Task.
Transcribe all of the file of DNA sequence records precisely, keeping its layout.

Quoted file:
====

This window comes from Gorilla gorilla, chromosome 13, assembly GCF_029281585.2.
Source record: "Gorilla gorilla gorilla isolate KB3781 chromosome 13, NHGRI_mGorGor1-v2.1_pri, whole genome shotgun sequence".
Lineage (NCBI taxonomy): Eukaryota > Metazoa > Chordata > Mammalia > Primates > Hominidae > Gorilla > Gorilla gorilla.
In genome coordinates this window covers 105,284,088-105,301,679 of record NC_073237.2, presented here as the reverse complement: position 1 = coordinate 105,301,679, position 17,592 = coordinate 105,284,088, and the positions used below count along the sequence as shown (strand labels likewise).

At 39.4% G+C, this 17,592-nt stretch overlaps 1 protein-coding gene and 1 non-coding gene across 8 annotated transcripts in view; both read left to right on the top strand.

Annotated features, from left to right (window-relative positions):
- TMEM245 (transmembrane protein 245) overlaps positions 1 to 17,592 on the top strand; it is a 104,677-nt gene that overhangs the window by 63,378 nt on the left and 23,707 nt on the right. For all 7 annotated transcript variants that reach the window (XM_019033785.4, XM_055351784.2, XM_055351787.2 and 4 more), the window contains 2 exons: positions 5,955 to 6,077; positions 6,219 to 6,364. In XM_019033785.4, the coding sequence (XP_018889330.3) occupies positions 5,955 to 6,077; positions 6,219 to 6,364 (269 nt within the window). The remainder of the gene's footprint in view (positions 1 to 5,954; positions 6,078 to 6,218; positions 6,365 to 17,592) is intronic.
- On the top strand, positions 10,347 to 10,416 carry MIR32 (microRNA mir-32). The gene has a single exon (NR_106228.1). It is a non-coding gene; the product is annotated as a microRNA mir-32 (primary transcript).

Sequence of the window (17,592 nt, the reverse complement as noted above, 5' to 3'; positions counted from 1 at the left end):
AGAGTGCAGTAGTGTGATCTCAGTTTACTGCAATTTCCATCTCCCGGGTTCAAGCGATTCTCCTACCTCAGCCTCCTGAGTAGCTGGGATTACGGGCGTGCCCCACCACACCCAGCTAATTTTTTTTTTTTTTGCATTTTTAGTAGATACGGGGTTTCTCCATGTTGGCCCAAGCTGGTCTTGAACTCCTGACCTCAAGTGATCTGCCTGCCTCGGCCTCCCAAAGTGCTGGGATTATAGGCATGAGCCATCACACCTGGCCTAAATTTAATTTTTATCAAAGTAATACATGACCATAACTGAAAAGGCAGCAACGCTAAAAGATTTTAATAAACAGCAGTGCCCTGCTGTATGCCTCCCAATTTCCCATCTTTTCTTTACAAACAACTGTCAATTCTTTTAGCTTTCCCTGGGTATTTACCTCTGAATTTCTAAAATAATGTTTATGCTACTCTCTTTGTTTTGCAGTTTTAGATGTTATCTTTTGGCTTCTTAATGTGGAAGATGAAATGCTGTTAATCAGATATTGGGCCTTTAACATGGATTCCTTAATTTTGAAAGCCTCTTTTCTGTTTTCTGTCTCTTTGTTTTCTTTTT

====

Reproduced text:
This window comes from Gorilla gorilla, chromosome 13, assembly GCF_029281585.2.
Source record: "Gorilla gorilla gorilla isolate KB3781 chromosome 13, NHGRI_mGorGor1-v2.1_pri, whole genome shotgun sequence".
Lineage (NCBI taxonomy): Eukaryota > Metazoa > Chordata > Mammalia > Primates > Hominidae > Gorilla > Gorilla gorilla.
In genome coordinates this window covers 105,284,088-105,301,679 of record NC_073237.2, presented here as the reverse complement: position 1 = coordinate 105,301,679, position 17,592 = coordinate 105,284,088, and the positions used below count along the sequence as shown (strand labels likewise).

At 39.4% G+C, this 17,592-nt stretch overlaps 1 protein-coding gene and 1 non-coding gene across 8 annotated transcripts in view; both read left to right on the top strand.

Annotated features, from left to right (window-relative positions):
- TMEM245 (transmembrane protein 245) overlaps positions 1 to 17,592 on the top strand; it is a 104,677-nt gene that overhangs the window by 63,378 nt on the left and 23,707 nt on the right. For all 7 annotated transcript variants that reach the window (XM_019033785.4, XM_055351784.2, XM_055351787.2 and 4 more), the window contains 2 exons: positions 5,955 to 6,077; positions 6,219 to 6,364. In XM_019033785.4, the coding sequence (XP_018889330.3) occupies positions 5,955 to 6,077; positions 6,219 to 6,364 (269 nt within the window). The remainder of the gene's footprint in view (positions 1 to 5,954; positions 6,078 to 6,218; positions 6,365 to 17,592) is intronic.
- On the top strand, positions 10,347 to 10,416 carry MIR32 (microRNA mir-32). The gene has a single exon (NR_106228.1). It is a non-coding gene; the product is annotated as a microRNA mir-32 (primary transcript).

Sequence of the window (17,592 nt, the reverse complement as noted above, 5' to 3'; positions counted from 1 at the left end):
AGAGTGCAGTAGTGTGATCTCAGTTTACTGCAATTTCCATCTCCCGGGTTCAAGCGATTCTCCTACCTCAGCCTCCTGAGTAGCTGGGATTACGGGCGTGCCCCACCACACCCAGCTAATTTTTTTTTTTTTTGCATTTTTAGTAGATACGGGGTTTCTCCATGTTGGCCCAAGCTGGTCTTGAACTCCTGACCTCAAGTGATCTGCCTGCCTCGGCCTCCCAAAGTGCTGGGATTATAGGCATGAGCCATCACACCTGGCCTAAATTTAATTTTTATCAAAGTAATACATGACCATAACTGAAAAGGCAGCAACGCTAAAAGATTTTAATAAACAGCAGTGCCCTGCTGTATGCCTCCCAATTTCCCATCTTTTCTTTACAAACAACTGTCAATTCTTTTAGCTTTCCCTGGGTATTTACCTCTGAATTTCTAAAATAATGTTTATGCTACTCTCTTTGTTTTGCAGTTTTAGATGTTATCTTTTGGCTTCTTAATGTGGAAGATGAAATGCTGTTAATCAGATATTGGGCCTTTAACATGGATTCCTTAATTTTGAAAGCCTCTTTTCTGTTTTCTGTCTCTTTGTTTTCTTTTT